2015 was another busy year in writing about new developments in treating retinal diseases. During the year, I published seven blog entries (and another four published articles - to be indexed separately). Here are the highlights of the blog writeups:
Since I last wrote about Iluvien, Alimera Sciences and pSivida have announced additional marketing approvals for its use in treating chronic DME. The product is now approved for use in fourteen countries, including the U.S. In addition, pSivida is about to begin a Phase III study of its Medidur device for the treatment of uveitis, which should lead to a fast-track to approval.
But the real reason for this update was the recently published story about how an eye doctor reached out to Paul Ashton, CEO of pSivida, to package an old HIV anti-viral, ganciclovir, in his drug delivery system, to save the sight of a person undergoing chemotherapy for leukemia, who also needed a bone marrow transplant. The chemo and radiation treatment for the bone marrow transplant weakened his immune system, preventing control of his cytomegalovirus condition that began attacking his retina. Instead of painful weekly anti-viral injections, the doctor sought to use Paul’s drug delivery system to systemically treat the virus in the eye.
With the presentation of the three-year safety results of the INTREPID study (at EURETINA), to evaluate the safety and efficacy of the Oraya Iray Therapy in conjunction with as-needed anti-VEGF injections for wet AMD, and the recent collaboration agreement with Carl Zeiss Meditec, Oraya Therapeutics is well on its way in implementing its growth strategy in commercializing Oraya Therapy in Europe and, some day, in the U.S.
The company now has nine centers providing therapeutic treatment in Europe; four centers in the UK, one in Switzerland, and four in Germany.
To read more about this combination treatment to reduce the number of anti-VEGF treatments needed to control wet AMD, and the collaboration agreement with Carl Zeiss Meditec, please see: http://tinyurl.com/OrayaUpdate3
Avalanche Biotechnologies in Menlo Park and the University of Washington in Seattle announced a licensing agreement to develop the first gene therapy treatment for treating color blindness. The deal brings together a gene therapy technique developed by Avalanche with the expertise of vision researchers at the University of Washington.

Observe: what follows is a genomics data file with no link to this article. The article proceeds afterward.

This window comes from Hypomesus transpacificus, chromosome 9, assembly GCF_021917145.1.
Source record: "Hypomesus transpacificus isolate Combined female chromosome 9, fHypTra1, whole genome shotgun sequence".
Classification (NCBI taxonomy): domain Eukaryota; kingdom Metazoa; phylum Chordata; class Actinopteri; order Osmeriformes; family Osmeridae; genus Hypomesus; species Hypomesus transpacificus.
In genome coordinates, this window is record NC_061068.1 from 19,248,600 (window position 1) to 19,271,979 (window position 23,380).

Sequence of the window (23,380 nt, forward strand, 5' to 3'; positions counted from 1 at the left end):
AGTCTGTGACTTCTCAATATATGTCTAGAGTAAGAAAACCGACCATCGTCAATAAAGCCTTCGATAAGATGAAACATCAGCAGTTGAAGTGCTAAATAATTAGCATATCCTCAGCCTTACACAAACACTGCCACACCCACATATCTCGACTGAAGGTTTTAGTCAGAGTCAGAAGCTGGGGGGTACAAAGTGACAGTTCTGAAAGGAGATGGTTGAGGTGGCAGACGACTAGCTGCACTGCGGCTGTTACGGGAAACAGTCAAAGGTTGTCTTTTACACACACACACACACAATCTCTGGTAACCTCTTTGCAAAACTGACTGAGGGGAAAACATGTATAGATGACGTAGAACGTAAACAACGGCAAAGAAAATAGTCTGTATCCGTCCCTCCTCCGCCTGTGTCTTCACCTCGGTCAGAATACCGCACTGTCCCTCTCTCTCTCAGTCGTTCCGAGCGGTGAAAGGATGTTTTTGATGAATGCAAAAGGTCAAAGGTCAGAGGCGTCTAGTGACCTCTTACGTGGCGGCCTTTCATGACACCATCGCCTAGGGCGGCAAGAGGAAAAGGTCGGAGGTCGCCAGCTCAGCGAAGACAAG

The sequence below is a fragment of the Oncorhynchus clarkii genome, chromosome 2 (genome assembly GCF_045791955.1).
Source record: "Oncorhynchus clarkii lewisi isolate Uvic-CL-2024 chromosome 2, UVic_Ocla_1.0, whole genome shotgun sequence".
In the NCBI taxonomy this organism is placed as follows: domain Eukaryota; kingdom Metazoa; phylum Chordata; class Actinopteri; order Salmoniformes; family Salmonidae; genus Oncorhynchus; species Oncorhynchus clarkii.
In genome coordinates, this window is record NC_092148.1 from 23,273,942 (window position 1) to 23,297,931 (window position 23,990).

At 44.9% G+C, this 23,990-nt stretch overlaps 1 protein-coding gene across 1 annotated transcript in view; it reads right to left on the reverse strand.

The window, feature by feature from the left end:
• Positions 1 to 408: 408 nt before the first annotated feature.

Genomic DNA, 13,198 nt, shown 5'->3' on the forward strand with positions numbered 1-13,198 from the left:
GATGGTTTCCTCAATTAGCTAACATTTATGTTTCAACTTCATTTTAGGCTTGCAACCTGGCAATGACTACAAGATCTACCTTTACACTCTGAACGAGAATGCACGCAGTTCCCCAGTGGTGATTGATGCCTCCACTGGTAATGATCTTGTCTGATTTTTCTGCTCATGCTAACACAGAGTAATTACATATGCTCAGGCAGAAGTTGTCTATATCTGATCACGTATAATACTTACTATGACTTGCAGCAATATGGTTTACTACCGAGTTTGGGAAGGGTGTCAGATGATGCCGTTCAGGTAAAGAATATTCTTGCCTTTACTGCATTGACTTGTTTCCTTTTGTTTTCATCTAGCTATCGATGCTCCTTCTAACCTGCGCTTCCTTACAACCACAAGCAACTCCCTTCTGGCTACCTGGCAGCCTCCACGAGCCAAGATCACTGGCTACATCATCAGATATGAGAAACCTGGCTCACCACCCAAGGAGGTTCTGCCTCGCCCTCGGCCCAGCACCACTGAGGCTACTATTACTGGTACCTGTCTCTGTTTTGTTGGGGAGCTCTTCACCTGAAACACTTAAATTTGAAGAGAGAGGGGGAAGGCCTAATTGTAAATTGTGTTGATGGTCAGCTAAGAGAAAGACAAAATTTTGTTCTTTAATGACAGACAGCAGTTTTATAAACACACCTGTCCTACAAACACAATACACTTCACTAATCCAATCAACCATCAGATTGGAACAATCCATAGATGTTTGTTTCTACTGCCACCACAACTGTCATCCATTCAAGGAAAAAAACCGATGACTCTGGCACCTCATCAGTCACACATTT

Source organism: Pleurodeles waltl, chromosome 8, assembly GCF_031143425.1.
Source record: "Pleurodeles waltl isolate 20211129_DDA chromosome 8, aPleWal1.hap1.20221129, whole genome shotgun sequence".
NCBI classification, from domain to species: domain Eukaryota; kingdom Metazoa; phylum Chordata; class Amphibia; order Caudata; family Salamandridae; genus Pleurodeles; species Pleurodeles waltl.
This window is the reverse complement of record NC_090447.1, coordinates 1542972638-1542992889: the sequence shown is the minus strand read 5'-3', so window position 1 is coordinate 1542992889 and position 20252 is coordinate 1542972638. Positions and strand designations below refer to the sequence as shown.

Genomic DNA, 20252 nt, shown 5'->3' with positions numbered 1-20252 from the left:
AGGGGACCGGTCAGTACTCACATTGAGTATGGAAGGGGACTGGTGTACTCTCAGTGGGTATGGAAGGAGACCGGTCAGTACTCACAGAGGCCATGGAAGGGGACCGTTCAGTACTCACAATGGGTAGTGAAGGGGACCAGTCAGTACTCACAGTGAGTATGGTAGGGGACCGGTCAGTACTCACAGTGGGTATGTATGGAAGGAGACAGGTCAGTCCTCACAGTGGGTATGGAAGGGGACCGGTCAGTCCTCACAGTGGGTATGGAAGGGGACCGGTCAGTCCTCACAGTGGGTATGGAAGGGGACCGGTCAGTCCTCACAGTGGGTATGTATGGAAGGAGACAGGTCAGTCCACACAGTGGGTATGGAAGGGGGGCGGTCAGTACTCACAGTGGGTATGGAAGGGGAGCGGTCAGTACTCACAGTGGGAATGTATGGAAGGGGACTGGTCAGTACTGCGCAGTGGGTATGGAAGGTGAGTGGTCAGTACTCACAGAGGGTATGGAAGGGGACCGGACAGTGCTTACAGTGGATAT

In addition, Avalanche will incorporate research licensed from UCal Berkeley to deliver the gene therapy treatment non-surgically via an injection into the vitreous, rather than into the retina.
As Crystal Gayle sang in her smash hit, `Don't It Make My Brown Eyes Blue', now (soon) you will be able to permanently change your brown eyes to blue. A California company has come up with a laser procedure that will safely accomplish this in about 30 seconds per eye. Human clinical testing is underway and the company, Strōma Medical, hopes to have the procedure on the market (outside of the U.S. first) in less than two years, once the clinical trials are completed.
My article about the use of lasers to treat floaters, written five year ago, remains the most widely read piece on my blog. I frequently am asked if I have updated the list of doctors who now use lasers to treat floaters - in addition to the three I profiled in my U.S. writeup (Using Lasers to Treat Vitreous Floaters: Laser Vitreolysis) and the six doctors in the UK/Europe piece (Using Lasers to Treat Vitreous Floaters: Laser Vitreolysis in the UK and Europe).
I took notice when Ellex Medical announced a new YAG laser specifically for treating floaters in the fall of 2012, and about six months ago, I decided to request a list of doctors who have obtained the laser, and were now treating patients’ floaters. Better than a list, Ellex decided, to respond to my request, by building an app to locate doctors using their laser and put it on their website. That app is now active and is applicable to doctors worldwide using the new Ultra Q Reflex YAG laser to treat floaters. As of June 30th, there are 58 physicians listed worldwide using this laser.
Some insight into the Spark Therapeutics Phase III clinical trial results and longevity data. In this report, the company’s principal investigator, Dr. Stephen Russell presented highlights of the initial findings in this important Phase III clinical trial, that could lead to the first gene therapy approval in the United States.
Basically, it was found that the injection of SPK-RPR65 did lead to increased functional vision for the treated patients, compared to the control subjects - and the effect appears to last for over three years, based on the original patients treated in the Phase I study.
Three German ophthalmological groups provided guidance for German ophthalmologists to better identify those patients with wet AMD that might benefit from the use of the Iray Stereotactic Radiotherapy System as an adjuctive treatment to the use of anti-VEGFs in the treatment of neovascular macular degeneration, based on studies conducted by the company to date.